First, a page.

Tomas rejoined us and asked if we would like to try another assortment of wine and he didn't have to twist our arms.  Zev was raring to get his video gear going and we interviewed Tomas, which turned out to be a real treat for all of us, as we sipped and learned more about Quinta do Crasto than we could've imagined. I've been to Quinta do Crasto so many times since we began doing our tours and yet there's always more to learn about the property, the family's history and on this afternoon, a more indepth understanding of Tomas' winemaking vision for both Port and DOC wines.  Tomas had us all paying attention and the time passed quickly, as the Q&A became a lively discussion.

The sun was setting and it was dinner time and what a fine meal we had that evening, along with an array of beautiful DOC wines. We began with the basic 2009 Douro Red and suffice it to say that it's the best vintage of this bottling to date; expressive with bright red berry fruit and extremely well balanced, a bit more nuanced than any recent vintage that comes to mind.

I never tire of the 2004 Old Vines Reserva, a perennial favorite of mine, and it's certainly on a par with the esteemed 2007 which is already drinking well in its youth.  As fine as the '04 showed on the palate, the aromatics were dominant with floral scents, ripe black truffles and black currants exploding from the glass.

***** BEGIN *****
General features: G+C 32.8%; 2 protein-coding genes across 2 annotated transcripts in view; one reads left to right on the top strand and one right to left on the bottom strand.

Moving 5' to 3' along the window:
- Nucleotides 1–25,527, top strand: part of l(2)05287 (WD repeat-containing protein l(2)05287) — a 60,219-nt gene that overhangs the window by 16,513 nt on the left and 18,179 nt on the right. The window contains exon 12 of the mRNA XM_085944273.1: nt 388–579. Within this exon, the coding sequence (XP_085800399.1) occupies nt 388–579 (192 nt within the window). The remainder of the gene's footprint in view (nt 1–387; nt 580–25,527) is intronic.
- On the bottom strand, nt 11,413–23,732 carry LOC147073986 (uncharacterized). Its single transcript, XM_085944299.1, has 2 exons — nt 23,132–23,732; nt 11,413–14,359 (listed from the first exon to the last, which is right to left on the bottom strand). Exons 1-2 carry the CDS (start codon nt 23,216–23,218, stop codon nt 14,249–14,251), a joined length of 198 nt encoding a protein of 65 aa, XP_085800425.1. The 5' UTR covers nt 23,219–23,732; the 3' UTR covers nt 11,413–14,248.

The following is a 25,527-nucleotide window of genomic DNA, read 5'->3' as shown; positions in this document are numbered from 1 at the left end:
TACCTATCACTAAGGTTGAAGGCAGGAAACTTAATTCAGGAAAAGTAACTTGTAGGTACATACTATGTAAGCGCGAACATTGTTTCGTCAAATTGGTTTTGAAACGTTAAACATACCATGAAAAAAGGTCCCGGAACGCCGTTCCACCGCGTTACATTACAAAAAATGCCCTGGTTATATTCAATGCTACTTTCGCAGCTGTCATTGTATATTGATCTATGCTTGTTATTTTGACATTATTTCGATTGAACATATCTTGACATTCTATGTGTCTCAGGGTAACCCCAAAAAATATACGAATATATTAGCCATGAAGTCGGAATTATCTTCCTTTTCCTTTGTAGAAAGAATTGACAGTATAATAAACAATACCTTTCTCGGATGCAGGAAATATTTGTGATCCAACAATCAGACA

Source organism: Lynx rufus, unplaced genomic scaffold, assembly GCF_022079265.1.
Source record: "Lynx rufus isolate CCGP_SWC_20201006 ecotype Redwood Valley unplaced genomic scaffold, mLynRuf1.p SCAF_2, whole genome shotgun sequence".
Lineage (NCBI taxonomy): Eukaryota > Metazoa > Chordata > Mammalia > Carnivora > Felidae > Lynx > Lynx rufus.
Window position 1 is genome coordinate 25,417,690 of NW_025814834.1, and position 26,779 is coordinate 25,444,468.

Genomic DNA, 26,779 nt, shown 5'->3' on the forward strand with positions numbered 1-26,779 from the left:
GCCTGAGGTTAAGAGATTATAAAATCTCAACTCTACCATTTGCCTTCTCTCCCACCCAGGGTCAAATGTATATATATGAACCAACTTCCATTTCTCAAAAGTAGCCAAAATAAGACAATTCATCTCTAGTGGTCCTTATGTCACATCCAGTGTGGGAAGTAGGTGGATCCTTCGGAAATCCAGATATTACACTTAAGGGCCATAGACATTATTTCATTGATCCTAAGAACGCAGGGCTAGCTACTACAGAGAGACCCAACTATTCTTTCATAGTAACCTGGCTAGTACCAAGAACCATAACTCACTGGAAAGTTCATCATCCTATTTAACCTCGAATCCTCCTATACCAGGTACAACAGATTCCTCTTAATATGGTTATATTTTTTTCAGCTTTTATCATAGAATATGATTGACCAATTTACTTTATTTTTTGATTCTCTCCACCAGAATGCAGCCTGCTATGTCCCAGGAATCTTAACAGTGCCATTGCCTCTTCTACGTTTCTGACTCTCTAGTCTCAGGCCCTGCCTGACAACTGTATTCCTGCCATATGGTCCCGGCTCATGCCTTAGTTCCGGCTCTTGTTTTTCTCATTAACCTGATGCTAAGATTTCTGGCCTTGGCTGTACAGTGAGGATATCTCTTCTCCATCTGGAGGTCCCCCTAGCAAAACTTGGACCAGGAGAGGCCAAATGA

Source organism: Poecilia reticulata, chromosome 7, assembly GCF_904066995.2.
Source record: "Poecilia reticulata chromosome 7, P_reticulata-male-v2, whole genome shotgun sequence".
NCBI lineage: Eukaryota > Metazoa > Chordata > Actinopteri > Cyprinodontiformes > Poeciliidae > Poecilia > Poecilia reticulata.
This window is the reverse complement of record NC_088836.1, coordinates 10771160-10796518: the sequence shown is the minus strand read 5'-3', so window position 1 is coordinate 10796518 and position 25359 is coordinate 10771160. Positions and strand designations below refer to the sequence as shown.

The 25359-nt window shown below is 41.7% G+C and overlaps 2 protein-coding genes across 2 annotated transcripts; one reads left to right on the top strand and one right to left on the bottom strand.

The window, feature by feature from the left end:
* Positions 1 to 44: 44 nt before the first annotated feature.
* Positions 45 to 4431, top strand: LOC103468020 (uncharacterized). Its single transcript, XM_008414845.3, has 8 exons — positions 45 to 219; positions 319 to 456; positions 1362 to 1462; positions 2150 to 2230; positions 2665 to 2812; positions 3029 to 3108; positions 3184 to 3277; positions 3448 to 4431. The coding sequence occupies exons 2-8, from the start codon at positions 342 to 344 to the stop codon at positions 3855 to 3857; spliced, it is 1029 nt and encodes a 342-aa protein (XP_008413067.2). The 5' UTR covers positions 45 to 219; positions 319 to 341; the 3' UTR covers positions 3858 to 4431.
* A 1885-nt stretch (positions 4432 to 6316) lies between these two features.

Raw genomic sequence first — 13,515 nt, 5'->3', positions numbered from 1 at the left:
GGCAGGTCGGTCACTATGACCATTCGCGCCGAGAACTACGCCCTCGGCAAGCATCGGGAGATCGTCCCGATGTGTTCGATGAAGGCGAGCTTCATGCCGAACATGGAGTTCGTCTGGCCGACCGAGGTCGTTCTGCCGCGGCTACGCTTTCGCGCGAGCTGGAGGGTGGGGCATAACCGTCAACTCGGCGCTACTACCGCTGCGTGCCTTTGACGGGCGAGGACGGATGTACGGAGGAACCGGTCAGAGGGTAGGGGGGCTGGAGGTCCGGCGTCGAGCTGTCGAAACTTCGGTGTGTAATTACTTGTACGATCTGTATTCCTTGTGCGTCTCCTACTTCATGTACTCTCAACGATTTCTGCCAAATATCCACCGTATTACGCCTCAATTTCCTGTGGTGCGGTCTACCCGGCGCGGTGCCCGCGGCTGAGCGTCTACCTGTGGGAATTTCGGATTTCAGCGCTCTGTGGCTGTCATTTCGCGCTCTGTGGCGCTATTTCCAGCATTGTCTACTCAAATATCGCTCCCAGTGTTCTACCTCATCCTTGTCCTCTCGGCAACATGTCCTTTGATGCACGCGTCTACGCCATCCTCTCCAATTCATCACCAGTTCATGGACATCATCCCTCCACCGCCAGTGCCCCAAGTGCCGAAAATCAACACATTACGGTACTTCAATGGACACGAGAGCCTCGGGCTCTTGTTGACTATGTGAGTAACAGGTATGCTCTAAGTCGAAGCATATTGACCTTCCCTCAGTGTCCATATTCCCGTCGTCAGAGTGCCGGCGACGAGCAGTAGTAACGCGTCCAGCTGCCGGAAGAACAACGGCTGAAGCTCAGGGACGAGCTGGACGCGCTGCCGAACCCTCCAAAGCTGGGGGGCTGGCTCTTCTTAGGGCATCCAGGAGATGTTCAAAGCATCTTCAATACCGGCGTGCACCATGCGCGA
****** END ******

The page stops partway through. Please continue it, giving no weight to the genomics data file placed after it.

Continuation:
The 2004 Touriga Nacional was no slouch either.  What I appreciate most about Quinta do Crasto's Touriga Nacional bottlings is their transparency.  The 2004, expressive, earthy and complete while delivering a layered mid-palate that rivaled that of the Maria Teresa we had earlier in the day. A sensuously textured wine with a superlative finish.  I wish I owned a case.

Nearing the end of our meal, Tomas broke out one more DOC wine before we started to sip some Ports. The 2003 Maria Teresa with its smoky notes, solid balance and deeply concentrated fruit had finally lost its baby fat and was coming into its own.  The oak has fully integrated and the flavors melded into a fantastic, approachable elixir.

Tomas shared a rarely seen 1970 Quinta do Crasto Colheita, made by Tomas and Miguel's grandfather. It was bottled around 2002 and was kept for the family, never having been commercially released. The '70 was spicy, sweet, and orchestrated a mélange of tropical fruits, coconut and almond all-in-one. The finish was crazy long and delicious. At the very end of the night before we headed up to bed, we shared one last bottle, a tasty 30 year old Sandeman Tawny Port which concluded an amazing full day.